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City Class Sizes Continue to Grow, DOE Report Shows

By Jill Colvin | December 14, 2012 7:07pm

NEW YORK CITY — Class sizes are up across the city again this year, according to new Department of Education numbers released late Friday.

The average class size rose by 1.6 percent, from 26.3 students per class in fiscal year 2012 to 26.7 students per class in fiscal year 2013 — an increase, on average, of about half a student per class, the preliminary data show.

The average elementary school class now has 24.8 students, the average middle school class 27.3 students and the average high school class 26.8 students.

DOE officials blamed the increase partially on the fact that the city is using more and more "integrated co-teaching" (ICT) classrooms in which two teachers co-teach a class that contains both special needs and general education students.

According to the DOE, the teacher-student ratio for general education and ICT classrooms actually decreased by 1.4 students per teacher this year.

Mayor Michael Bloomberg has repeatedly argued that class size is far less important than the quality of the teachers at the front of the classroom.

But critics, including Leonie Haimson, executive director of Class Size Matters, argued the city is shortchanging students by placing them in such large classes.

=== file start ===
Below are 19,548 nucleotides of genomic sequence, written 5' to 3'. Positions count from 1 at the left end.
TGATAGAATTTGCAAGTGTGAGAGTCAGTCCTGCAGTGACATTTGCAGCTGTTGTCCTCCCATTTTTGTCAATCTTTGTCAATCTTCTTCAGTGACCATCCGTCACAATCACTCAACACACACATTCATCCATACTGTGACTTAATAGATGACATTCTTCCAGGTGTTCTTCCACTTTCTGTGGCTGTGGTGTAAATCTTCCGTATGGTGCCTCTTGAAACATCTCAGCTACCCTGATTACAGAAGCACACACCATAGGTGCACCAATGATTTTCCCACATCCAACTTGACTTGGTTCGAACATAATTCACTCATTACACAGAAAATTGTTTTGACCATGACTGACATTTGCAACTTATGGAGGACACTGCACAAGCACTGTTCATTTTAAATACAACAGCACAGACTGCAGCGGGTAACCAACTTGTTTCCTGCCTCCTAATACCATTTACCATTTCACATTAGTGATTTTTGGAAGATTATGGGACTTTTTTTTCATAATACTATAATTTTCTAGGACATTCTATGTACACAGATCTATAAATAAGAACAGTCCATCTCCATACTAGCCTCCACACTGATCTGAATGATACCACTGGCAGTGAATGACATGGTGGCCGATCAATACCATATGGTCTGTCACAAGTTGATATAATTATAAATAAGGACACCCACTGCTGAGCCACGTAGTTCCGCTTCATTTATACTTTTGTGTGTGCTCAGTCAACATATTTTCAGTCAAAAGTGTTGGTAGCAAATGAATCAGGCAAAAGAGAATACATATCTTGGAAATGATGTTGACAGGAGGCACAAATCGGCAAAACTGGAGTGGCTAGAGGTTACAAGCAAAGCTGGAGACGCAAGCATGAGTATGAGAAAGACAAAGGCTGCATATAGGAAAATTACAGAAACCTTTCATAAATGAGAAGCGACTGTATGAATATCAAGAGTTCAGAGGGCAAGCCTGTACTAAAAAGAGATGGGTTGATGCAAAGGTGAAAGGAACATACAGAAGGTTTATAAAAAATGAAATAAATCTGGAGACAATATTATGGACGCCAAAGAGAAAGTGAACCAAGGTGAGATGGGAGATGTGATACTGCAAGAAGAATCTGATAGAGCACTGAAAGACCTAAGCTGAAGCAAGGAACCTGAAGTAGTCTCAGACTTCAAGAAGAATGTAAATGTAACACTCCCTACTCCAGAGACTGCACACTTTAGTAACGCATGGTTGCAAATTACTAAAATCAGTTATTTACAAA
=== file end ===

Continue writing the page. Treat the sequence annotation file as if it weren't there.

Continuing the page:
Kindergarten though second grade classes are now at their largest sizes since 1998, while third grade classes are the highest on record, she said.

"The research is absolutely crystal clear... Class size in the early years makes a huge difference in terms of student success in later grades and later on [in] life," Haimson said, citing research that shows students who learn in smaller classes are more likely to graduate from college and own their own homes later in life.

"We are absolutely depriving these kids of their chances of success in life," she said.

She also discounted the DOE's argument that putting two teachers in the same classroom helps.

"There's no evidence that it provides the same benefits as the smaller [class] size," she said.

United Federation of Teachers President Michael Mulgrew said the numbers show that the city has its priorities wrong.

"Every parent and every teacher knows how critical it is that classes are small enough that each child can get individual attention. But Mayor Bloomberg disagrees, and since 2007 New York City class sizes keep getting bigger and bigger," Mulgrew said in a statement.

"It’s time for the DOE — with its legions of 'accountability' officers and hundreds of lawyers — to focus its attention and budget resources on the schools, not the bureaucracy."

Under the UFT's contract with the city, class size limits are 18 for pre-K, 25 for kindergarten, 32 for first through sixth grades, 30 to 33 for middle school and 34 for high school.

A final report on this year's class sizes will be issued by the DOE in February.